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What is Arthroscopic Hip Surgery?

By H. Colledge
Updated May 17, 2024
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Arthroscopic hip surgery involves the use of a slender viewing telescope, which is inserted through a small hole into the hip joint, providing the surgeon with a view of the interior. As well as being able to see inside the hip, the surgeon can operate using delicate surgical instruments which are inserted through another small incision. Since this type of surgery does not involve making large cuts in the skin and opening up the joint, patients tend to recover more quickly and experience less pain after the operation compared with traditional hip surgery methods. Arthroscopic hip surgery may be used to remove loose pieces of tissue, to repair tears and to treat other areas of damage within the joint.

During the hip arthroscopy procedure the viewing instrument, known as an arthroscope, lights up the inside of the joint and transmits images which are displayed on a video monitor. This means that the surgeon is able to locate any problem areas. It also makes it possible to manipulate surgical tools accurately inside the hip while seeing exactly where they are on screen. An attachment may be used to flush fluid through the joint interior, which can help to give a clearer view.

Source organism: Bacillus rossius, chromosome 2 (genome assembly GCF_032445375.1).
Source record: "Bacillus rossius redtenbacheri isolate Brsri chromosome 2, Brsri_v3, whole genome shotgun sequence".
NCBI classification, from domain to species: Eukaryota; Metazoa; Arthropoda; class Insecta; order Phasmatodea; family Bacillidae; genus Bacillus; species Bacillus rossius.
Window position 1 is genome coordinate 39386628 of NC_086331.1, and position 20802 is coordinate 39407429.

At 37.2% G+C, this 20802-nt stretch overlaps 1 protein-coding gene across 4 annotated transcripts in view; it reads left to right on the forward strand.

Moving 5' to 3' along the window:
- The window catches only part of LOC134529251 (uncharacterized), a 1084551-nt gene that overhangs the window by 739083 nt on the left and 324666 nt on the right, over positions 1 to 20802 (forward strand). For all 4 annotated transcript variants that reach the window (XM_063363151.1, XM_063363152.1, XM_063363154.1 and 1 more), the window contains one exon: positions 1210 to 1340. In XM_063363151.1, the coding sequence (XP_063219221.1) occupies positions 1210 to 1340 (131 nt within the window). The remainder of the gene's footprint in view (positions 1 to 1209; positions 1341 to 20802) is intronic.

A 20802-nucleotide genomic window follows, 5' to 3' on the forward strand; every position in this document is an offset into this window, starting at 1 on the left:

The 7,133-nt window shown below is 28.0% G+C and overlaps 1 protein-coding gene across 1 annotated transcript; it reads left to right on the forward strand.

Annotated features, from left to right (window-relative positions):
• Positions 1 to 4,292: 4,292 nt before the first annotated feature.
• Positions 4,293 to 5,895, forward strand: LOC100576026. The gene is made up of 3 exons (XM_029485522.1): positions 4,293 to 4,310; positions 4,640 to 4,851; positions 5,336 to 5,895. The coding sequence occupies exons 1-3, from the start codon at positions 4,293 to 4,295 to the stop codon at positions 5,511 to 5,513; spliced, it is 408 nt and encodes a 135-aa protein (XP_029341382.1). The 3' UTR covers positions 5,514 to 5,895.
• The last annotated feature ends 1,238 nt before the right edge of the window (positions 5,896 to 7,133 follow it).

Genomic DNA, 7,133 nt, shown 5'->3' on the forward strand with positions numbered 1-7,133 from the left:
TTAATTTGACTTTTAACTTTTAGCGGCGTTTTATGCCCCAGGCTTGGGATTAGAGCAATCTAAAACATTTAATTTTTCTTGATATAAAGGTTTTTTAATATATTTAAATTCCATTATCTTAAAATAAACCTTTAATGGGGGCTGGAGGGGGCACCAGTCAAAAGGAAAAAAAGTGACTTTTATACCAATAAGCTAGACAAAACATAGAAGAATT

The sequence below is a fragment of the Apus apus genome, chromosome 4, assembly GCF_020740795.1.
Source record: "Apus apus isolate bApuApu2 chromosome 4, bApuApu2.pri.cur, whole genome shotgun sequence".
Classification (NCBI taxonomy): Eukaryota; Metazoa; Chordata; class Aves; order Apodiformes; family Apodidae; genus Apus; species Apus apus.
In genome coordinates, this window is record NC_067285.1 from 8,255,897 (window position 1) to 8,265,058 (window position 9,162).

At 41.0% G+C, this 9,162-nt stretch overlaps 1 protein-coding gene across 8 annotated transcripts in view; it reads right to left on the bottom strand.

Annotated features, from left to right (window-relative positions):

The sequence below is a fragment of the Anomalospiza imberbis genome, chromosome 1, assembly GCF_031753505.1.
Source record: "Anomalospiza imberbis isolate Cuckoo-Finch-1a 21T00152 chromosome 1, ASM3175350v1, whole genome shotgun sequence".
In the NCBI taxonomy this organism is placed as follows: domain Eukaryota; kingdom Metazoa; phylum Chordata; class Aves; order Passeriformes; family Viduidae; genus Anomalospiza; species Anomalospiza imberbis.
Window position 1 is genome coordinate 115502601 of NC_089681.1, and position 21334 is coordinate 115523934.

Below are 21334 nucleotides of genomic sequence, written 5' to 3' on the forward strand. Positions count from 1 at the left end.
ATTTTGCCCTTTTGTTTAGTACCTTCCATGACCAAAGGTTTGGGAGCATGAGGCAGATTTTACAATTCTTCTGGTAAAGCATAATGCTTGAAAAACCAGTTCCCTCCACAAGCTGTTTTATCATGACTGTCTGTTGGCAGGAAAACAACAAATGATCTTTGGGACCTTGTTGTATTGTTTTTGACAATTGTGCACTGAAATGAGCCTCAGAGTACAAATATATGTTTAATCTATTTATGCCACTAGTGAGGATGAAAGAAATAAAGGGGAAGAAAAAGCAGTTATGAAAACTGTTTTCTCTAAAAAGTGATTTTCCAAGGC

Arthroscopic hip surgery is currently used for a range of conditions, including what is known as a labral tear. The hip joint is where the ball-shaped head of the thigh bone fits inside a socket-shaped hollow in the pelvis, and a rim of tissue that runs around the socket, making it deeper, is known as the labrum. If the labrum tears, part of the labral tissue, or cartilage, may become caught inside the hip joint causing it to click, freeze or give way. Using arthroscopic surgery, the piece of torn cartilage can be trimmed before it causes any long-term damage.

Another case where arthroscopic hip surgery is often used is for the removal of what are termed loose bodies. These are pieces of tissue which have broken away from the cartilage lining the surfaces of the hip joint. They move around freely inside the joint, often causing it to catch or lock, and leading to pain and damage over time. Loose bodies are sometimes difficult to see on an X-ray, and arthroscopy allows them to be viewed and, at the same time, removed.

Following arthroscopic hip surgery, patients are often able to go home rather than spending the night in hospital. It is usually possible to walk straight away, with the aid of crutches. After resting for several days, carrying out gentle exercises is encouraged as this is thought to be essential for joint mobility and beneficial for healing.

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